How about 滴々? You have seen 滴 (shizuku or teki, a drop) as in 水滴 (waterdrop, suiteki) 点滴（intravenous drip, tenteki.）You get the idea. So how do you think 滴々is read? Tekiteki? The answer is ぽたぽた (potapota)- onomatopoeia (擬音語 giongo) of water drops. 滴 sure is not read ぽた though. By typing ぽたぽた, you will get ポタポタ but not 滴々. You will need to learn this kind of kanji reading by reading literature (文学 bungaku).
One of the most common jobs for expats in Japan is teaching English to children or middle school age students. Therefore it is no surprise that it is also the first job for many who come to work in Japan from overseas. Due to the great demand for native speakers and the few actually available, it’s a job seekers market. Many teachers therefore find themselves dropped into the classroom, with little to no formal experience or education, and the shock can be scary. Not to worry! The good news is that there is a wealth of information available, from your support staff, fellow teachers and a hoard of people who have been in the exact same position as you.
Today we are going to look at a six tips that will help you stay afloat whilst you build experience, and keep students motivated and engaged. Becoming a good teacher requires active study and experience, and is the most important first step for any teacher of English in Japan. Keep these six tips in mind as you build such experience, and you will not only become a better teacher, but find the job far more enjoyable.
Keeping students motivated is one of the trickiest parts of being an English teacher to children in Japan. Unlike adults, they are not necessarily in your classroom by choice, many of your students simply do not care about English. Try to employ some empathy, how much did you enjoy your French classes back in school?
The best way to keep students motivated is to expect, maintain and check realistic progress. If students feel that the lesson is moving too fast, many will simply give up. Japanese students especially are adverse to bringing attention to themselves, so do not expect anyone to tell you they are …continue reading
One of the best ways to increase your listening skills and cultural knowledge about Japan is to immerse yourself in the very colorful world of Japanese television dramas.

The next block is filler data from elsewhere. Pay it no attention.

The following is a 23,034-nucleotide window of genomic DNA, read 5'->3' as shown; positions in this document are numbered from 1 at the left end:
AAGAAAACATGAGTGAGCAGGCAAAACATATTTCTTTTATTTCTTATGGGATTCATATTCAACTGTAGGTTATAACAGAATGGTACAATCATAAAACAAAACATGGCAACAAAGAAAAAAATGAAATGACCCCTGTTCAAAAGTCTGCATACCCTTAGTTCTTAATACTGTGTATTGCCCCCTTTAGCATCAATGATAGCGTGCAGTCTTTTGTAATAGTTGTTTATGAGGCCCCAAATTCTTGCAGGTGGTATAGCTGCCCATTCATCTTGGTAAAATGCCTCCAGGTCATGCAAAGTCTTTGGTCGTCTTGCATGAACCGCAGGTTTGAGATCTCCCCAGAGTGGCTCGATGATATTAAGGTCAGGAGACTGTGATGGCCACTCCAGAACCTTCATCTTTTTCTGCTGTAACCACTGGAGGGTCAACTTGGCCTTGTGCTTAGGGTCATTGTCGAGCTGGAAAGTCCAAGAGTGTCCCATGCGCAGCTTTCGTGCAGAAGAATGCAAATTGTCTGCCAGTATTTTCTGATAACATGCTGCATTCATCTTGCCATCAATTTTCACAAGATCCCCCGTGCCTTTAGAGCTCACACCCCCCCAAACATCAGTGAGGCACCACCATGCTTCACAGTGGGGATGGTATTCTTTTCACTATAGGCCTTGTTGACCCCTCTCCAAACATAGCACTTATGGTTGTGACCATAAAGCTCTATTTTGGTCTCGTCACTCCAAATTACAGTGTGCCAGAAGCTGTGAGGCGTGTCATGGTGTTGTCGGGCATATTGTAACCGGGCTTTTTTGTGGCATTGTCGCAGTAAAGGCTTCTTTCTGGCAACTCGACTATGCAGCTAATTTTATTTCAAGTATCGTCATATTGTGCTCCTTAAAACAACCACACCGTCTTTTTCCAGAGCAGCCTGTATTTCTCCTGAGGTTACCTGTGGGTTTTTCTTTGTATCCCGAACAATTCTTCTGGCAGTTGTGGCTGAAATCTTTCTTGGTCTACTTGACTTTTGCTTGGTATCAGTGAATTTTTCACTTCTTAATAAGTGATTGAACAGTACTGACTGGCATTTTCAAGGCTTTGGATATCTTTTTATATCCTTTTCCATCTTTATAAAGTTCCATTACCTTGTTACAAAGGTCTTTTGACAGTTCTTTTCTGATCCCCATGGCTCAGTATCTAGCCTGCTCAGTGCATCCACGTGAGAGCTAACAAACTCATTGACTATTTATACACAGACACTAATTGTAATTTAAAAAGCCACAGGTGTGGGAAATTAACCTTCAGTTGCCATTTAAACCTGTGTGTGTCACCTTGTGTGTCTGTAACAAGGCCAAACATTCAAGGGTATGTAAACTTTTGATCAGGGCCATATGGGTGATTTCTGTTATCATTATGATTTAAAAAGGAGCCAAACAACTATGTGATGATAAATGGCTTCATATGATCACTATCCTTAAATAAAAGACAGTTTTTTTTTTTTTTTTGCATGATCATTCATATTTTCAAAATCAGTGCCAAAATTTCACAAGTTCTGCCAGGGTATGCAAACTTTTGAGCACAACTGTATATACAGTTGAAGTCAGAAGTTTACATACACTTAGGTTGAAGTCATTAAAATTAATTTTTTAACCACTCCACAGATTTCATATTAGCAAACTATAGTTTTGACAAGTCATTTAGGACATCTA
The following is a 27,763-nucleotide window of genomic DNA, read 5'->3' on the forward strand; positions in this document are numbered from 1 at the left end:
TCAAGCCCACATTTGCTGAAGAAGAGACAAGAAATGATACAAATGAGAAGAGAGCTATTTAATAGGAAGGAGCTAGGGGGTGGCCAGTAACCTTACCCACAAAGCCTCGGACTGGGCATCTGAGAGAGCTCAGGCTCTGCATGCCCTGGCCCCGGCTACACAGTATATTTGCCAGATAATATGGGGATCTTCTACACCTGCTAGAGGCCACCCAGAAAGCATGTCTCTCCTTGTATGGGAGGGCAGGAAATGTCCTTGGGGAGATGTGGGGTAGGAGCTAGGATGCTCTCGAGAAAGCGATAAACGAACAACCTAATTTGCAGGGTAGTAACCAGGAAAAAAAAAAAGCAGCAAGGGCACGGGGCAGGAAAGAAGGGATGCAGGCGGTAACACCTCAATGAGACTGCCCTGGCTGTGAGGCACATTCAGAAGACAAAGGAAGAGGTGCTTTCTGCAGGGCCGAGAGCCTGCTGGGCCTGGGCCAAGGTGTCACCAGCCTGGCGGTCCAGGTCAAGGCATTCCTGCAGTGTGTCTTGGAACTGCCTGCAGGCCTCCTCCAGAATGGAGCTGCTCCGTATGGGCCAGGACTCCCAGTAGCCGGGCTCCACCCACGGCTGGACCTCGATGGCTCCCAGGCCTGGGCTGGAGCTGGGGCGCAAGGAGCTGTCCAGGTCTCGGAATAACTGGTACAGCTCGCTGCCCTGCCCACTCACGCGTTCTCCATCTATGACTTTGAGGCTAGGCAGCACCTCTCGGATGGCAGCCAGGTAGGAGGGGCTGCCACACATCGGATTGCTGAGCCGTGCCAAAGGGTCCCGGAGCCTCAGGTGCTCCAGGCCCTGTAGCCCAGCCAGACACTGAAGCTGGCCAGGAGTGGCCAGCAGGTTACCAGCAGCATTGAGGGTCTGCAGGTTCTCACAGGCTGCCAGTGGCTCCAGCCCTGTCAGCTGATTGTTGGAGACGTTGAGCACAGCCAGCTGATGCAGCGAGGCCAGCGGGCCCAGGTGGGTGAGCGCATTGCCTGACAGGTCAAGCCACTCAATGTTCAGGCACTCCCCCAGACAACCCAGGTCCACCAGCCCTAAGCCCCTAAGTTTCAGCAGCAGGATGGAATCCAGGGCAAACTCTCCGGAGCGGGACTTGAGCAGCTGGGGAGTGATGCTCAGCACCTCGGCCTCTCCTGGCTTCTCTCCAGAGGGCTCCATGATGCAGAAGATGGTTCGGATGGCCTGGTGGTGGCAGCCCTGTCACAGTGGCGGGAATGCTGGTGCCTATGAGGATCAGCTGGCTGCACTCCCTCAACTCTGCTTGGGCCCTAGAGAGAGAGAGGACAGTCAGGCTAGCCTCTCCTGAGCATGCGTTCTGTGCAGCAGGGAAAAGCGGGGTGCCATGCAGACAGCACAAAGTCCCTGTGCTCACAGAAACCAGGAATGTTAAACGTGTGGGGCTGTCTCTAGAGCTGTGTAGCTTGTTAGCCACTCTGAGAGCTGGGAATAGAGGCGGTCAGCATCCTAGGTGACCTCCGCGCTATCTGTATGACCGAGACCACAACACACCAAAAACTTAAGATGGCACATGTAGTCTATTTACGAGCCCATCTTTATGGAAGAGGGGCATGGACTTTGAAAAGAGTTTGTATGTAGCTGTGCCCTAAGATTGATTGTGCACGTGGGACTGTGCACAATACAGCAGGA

Due to the coronavirus pandemic, we are spending more time at home and have fewer chances to practice Japanese in real-world situations. It might even be hard to stay motivated during the pandemic. Recently, I’ve reignited my passion for learning Japanese by watching episodes of Nigeru wa hajidaga yakunitatsu (The Full-Time Wife Escapist) after my study sessions.
You’ll learn a lot of vocabulary that relates to relationships, particularly in friendship and in love.
Most dramas are only about an hour-long, so it’s an excellent opportunity for easy listening practice. Keep in mind you’ll either need to use a streaming service in Japan (like Paravi), check your local Japanese video store (like Tsutaya), or travel the high seas (if you know what I mean) to watch these dramas.
In this article, I’ll introduce five of my favorite J-dramas and tell you how you can use them to your advantage when studying Japanese.
1. Tokyo Tarareba Musume
Based on a manga by Akiko Higashimura, I can liken Tokyo Tarareba Musume (東（とう）京（きょう）タラレバ娘（むすめ）, Tokyo ‘What If’ Girls in English) to Sex and the City. The story is about three women in their late 20s to early 30s navigating life and love in Tokyo.
What I like about this show is the simplicity of its premise. It’s easy to understand even without subtitles. As someone confident around the N3 level of the JLPT, I didn’t encounter any difficulty with the character’s choice of vocabulary or grammar.
You’ll learn a lot of vocabulary that relates to relationships, particularly in friendship and in love. The protagonists are likable, and you’ll cheer for them until the last episode—definitely an easy watch.